As an angler I tend to be very focused. Even a casual glance at my angling journal reveals that I tend to concentrate on no more than two species at a time – currently chub and barbel – and usually just the one venue for each – the Sow and lower Severn respectively at present.
One of the advantages of a focused campaign is that you get to know the water very well. Now of course, it’s each to his own, and I don’t have a problem whatsoever with the angler who fishes a different venue each week, and even targets a new species – if any – every time he ventures out. That’s the great thing about angling, it can be whatever we want it to be to. But for me, well, I’ve already explained my approach to fishing!
However, for as much as I do set a very focused stall out when I go fishing, it’s important not to get disappointed when things don’t go to plan. And this diary entry typifies exactly why. The session in question saw me heading once more for the lower Severn.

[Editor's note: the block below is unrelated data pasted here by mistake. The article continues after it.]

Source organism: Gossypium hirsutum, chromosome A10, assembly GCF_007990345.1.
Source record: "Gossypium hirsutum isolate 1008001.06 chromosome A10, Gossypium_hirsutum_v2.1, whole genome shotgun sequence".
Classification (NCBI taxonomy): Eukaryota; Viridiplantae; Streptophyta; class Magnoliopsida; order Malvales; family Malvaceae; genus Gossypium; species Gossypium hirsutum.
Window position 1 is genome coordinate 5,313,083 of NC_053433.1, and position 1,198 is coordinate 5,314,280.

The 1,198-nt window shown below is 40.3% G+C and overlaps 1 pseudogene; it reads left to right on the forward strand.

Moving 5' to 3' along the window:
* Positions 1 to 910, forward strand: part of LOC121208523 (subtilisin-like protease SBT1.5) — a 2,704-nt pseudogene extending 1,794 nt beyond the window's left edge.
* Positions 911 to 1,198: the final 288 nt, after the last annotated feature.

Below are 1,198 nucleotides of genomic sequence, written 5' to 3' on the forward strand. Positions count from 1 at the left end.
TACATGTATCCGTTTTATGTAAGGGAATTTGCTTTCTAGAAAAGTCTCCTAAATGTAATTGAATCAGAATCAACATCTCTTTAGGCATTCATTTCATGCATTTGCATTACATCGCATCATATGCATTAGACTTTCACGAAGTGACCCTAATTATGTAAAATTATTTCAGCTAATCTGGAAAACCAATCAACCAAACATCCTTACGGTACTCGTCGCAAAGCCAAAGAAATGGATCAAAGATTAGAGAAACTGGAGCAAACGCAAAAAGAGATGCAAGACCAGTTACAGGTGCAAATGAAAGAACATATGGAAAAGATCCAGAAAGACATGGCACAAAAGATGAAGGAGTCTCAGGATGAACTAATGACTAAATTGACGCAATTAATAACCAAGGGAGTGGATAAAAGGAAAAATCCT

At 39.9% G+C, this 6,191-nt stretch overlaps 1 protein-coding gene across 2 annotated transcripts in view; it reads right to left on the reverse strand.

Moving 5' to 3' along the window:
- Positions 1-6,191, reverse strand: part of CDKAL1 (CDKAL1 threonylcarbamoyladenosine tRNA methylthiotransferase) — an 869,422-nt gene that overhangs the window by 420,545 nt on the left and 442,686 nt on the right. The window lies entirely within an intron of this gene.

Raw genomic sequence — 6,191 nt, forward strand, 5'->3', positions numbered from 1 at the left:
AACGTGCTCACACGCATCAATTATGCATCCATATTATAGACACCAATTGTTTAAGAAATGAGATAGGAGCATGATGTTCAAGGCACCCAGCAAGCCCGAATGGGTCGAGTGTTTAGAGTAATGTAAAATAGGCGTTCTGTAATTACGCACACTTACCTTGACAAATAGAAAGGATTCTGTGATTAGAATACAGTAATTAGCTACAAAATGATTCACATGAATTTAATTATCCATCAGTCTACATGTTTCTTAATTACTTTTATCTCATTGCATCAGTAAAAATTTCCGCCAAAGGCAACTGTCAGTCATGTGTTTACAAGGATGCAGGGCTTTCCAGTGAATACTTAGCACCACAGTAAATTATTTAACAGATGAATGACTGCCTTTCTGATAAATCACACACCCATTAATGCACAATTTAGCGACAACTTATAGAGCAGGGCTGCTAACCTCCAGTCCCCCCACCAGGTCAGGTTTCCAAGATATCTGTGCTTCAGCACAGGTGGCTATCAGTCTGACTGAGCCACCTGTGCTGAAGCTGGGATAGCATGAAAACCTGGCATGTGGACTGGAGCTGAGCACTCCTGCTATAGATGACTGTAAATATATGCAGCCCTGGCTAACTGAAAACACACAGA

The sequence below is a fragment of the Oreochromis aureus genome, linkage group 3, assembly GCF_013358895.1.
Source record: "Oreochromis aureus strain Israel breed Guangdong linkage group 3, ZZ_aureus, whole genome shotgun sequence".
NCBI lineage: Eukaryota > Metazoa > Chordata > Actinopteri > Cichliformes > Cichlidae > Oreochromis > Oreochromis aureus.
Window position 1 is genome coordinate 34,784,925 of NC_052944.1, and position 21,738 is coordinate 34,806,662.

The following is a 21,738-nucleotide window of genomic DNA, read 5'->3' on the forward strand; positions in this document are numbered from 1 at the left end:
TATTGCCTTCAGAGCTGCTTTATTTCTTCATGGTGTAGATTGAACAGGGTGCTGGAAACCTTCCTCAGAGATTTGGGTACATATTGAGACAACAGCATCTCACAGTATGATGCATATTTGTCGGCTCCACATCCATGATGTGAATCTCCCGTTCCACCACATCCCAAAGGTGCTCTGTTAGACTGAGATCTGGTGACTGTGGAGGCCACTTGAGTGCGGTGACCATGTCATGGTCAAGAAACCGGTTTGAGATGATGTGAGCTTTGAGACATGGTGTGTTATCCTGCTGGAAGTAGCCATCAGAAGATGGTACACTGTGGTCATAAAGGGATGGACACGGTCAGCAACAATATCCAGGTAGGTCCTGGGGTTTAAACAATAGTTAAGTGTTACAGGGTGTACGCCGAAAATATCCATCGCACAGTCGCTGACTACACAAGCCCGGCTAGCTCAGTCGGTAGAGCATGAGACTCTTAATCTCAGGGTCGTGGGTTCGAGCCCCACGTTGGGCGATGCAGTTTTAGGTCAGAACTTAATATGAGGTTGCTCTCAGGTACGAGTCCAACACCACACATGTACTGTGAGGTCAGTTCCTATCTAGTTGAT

For me, the lower Severn is from Stourport downstream, although some people do consider the river from Worcester onwards as the lower reaches. Of course, it’s all down to opinion really; there is no right or wrong as such. Personally I go for Stourport because that’s as far as you can go upstream before the river ceases to be navigable by boats.
But there is no doubt that as far as big barbel are concerned, it is below Worcester that most anglers think of when the lower Severn is mentioned. There are certainly some big fish in the river; however a word of caution is perhaps needed. The fish aren’t easy. The fish that inhabit the Severn as it deepens and widens are certainly no man’s debtor. They are under no obligation to be caught and will clearly prove that time and time again!
It’s easy to read the angling press, or even listen to the reports of individual anglers and get carried away. Fish of thirteen, fourteen and fifteen pounds are certainly caught every season, but they also most likely represent many hundreds of rod hours. I say ‘most likely’ because it is always possible to turn up somewhere for the first time and catch a biggie first cast. That’s the magic of angling! But the reality for most of us is that we have to work hard for our fish most of the time.